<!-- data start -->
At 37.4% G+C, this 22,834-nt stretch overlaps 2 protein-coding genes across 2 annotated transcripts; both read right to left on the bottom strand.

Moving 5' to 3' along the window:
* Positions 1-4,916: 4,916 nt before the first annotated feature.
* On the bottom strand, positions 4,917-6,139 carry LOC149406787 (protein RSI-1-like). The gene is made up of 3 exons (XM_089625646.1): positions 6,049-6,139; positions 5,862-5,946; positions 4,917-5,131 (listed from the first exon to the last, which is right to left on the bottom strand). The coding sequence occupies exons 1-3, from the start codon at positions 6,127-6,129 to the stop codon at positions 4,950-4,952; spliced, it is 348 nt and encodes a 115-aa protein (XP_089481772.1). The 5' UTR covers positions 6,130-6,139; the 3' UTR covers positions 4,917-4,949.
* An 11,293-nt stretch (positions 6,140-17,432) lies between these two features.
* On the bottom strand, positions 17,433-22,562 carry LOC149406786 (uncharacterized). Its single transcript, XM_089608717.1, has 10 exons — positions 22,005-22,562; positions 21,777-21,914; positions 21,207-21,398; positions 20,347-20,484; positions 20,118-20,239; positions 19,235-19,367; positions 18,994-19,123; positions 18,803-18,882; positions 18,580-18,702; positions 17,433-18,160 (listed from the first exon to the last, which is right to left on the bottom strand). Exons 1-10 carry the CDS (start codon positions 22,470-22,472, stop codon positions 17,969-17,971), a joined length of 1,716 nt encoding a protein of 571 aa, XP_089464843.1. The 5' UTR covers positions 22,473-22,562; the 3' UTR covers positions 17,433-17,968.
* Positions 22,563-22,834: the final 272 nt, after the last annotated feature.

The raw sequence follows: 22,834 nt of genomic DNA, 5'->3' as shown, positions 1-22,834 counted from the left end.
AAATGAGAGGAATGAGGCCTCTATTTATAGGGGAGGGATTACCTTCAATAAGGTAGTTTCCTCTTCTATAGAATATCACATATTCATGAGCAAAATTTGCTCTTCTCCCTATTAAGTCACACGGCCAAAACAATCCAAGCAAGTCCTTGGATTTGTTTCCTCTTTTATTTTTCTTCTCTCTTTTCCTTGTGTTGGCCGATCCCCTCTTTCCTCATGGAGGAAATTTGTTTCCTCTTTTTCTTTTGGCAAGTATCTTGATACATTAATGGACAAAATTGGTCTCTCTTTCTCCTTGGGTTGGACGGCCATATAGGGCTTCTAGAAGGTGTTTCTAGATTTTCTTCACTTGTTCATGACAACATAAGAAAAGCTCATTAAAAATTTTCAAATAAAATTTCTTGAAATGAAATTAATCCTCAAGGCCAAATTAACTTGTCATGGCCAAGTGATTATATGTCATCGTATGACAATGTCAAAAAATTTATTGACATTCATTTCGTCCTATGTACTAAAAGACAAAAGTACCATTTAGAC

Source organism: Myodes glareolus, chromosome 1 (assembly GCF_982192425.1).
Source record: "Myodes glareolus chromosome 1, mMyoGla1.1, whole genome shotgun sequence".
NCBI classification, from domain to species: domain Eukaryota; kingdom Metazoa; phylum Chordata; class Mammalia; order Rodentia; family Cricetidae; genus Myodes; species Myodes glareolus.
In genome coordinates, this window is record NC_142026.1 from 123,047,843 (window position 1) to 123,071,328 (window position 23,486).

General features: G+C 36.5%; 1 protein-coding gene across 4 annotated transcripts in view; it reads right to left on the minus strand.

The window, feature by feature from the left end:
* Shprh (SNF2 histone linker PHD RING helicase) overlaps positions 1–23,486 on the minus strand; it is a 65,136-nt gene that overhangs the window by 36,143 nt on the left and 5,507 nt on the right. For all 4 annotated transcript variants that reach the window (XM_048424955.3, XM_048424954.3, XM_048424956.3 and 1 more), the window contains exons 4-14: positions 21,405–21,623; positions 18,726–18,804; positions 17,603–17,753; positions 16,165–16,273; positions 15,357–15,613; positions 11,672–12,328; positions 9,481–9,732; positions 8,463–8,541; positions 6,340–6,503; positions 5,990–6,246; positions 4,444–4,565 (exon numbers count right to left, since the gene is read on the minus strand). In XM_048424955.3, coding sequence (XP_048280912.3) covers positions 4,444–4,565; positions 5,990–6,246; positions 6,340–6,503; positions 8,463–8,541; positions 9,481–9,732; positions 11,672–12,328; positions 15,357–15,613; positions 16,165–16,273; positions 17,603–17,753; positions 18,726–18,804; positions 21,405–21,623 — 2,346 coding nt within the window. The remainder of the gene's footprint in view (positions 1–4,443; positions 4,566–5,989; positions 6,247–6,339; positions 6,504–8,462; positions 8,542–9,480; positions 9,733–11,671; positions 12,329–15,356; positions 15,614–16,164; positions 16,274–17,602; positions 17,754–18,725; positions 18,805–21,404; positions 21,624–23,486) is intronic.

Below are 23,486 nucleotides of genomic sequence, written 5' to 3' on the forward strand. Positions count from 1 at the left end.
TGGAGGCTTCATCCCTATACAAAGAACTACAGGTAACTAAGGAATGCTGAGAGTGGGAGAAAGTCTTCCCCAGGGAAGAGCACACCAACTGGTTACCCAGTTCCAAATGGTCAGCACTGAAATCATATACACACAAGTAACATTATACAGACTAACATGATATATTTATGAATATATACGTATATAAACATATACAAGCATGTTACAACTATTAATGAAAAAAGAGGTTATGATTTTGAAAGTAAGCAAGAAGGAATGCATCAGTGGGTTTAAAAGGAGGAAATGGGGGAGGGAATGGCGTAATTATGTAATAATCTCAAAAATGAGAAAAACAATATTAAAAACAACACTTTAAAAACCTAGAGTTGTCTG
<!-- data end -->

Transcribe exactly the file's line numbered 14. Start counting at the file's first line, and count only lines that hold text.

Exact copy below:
General features: G+C 36.5%; 1 protein-coding gene across 4 annotated transcripts in view; it reads right to left on the minus strand.